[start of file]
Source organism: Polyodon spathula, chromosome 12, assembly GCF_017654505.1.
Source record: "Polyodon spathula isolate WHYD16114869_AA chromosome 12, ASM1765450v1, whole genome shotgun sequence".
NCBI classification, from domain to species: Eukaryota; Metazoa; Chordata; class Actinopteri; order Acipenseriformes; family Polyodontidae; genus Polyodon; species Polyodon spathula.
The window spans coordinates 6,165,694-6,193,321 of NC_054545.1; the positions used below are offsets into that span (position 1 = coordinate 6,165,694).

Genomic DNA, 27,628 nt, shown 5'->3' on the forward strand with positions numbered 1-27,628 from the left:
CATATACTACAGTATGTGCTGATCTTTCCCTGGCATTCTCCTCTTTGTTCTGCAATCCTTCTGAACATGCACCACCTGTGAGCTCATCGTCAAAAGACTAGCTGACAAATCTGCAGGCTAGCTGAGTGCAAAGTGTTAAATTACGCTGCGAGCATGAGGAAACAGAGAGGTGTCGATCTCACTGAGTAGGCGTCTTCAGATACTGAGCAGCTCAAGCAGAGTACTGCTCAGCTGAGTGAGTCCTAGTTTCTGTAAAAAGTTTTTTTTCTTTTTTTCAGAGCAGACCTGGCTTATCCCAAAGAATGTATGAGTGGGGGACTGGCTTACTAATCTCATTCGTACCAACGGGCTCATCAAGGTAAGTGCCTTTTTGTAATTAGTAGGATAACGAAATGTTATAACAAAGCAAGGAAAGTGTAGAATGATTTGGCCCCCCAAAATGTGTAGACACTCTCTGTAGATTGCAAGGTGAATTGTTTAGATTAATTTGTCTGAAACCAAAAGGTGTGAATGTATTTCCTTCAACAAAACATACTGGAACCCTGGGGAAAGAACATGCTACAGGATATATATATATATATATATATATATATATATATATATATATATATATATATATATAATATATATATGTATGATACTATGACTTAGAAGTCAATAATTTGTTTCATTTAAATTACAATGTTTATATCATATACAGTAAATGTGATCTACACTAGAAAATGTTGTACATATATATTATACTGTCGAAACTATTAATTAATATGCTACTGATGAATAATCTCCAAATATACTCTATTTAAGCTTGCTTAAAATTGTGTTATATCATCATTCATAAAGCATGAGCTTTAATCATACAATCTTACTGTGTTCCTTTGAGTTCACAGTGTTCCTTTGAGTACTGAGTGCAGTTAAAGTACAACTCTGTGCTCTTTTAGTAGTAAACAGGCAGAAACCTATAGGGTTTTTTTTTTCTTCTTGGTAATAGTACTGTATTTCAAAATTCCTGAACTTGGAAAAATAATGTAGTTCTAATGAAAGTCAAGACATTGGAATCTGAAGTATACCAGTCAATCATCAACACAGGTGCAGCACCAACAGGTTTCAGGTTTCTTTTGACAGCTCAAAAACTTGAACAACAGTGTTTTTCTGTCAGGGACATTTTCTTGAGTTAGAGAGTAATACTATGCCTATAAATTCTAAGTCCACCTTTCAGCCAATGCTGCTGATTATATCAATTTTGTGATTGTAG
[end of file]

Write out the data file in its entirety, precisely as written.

Source organism: Polyodon spathula, chromosome 12, assembly GCF_017654505.1.
Source record: "Polyodon spathula isolate WHYD16114869_AA chromosome 12, ASM1765450v1, whole genome shotgun sequence".
NCBI classification, from domain to species: Eukaryota; Metazoa; Chordata; class Actinopteri; order Acipenseriformes; family Polyodontidae; genus Polyodon; species Polyodon spathula.
The window spans coordinates 6,165,694-6,193,321 of NC_054545.1; the positions used below are offsets into that span (position 1 = coordinate 6,165,694).

Genomic DNA, 27,628 nt, shown 5'->3' on the forward strand with positions numbered 1-27,628 from the left:
CATATACTACAGTATGTGCTGATCTTTCCCTGGCATTCTCCTCTTTGTTCTGCAATCCTTCTGAACATGCACCACCTGTGAGCTCATCGTCAAAAGACTAGCTGACAAATCTGCAGGCTAGCTGAGTGCAAAGTGTTAAATTACGCTGCGAGCATGAGGAAACAGAGAGGTGTCGATCTCACTGAGTAGGCGTCTTCAGATACTGAGCAGCTCAAGCAGAGTACTGCTCAGCTGAGTGAGTCCTAGTTTCTGTAAAAAGTTTTTTTTCTTTTTTTCAGAGCAGACCTGGCTTATCCCAAAGAATGTATGAGTGGGGGACTGGCTTACTAATCTCATTCGTACCAACGGGCTCATCAAGGTAAGTGCCTTTTTGTAATTAGTAGGATAACGAAATGTTATAACAAAGCAAGGAAAGTGTAGAATGATTTGGCCCCCCAAAATGTGTAGACACTCTCTGTAGATTGCAAGGTGAATTGTTTAGATTAATTTGTCTGAAACCAAAAGGTGTGAATGTATTTCCTTCAACAAAACATACTGGAACCCTGGGGAAAGAACATGCTACAGGATATATATATATATATATATATATATATATATATATATATATATATATATATATATAATATATATATGTATGATACTATGACTTAGAAGTCAATAATTTGTTTCATTTAAATTACAATGTTTATATCATATACAGTAAATGTGATCTACACTAGAAAATGTTGTACATATATATTATACTGTCGAAACTATTAATTAATATGCTACTGATGAATAATCTCCAAATATACTCTATTTAAGCTTGCTTAAAATTGTGTTATATCATCATTCATAAAGCATGAGCTTTAATCATACAATCTTACTGTGTTCCTTTGAGTTCACAGTGTTCCTTTGAGTACTGAGTGCAGTTAAAGTACAACTCTGTGCTCTTTTAGTAGTAAACAGGCAGAAACCTATAGGGTTTTTTTTTTCTTCTTGGTAATAGTACTGTATTTCAAAATTCCTGAACTTGGAAAAATAATGTAGTTCTAATGAAAGTCAAGACATTGGAATCTGAAGTATACCAGTCAATCATCAACACAGGTGCAGCACCAACAGGTTTCAGGTTTCTTTTGACAGCTCAAAAACTTGAACAACAGTGTTTTTCTGTCAGGGACATTTTCTTGAGTTAGAGAGTAATACTATGCCTATAAATTCTAAGTCCACCTTTCAGCCAATGCTGCTGATTATATCAATTTTGTGATTGTAG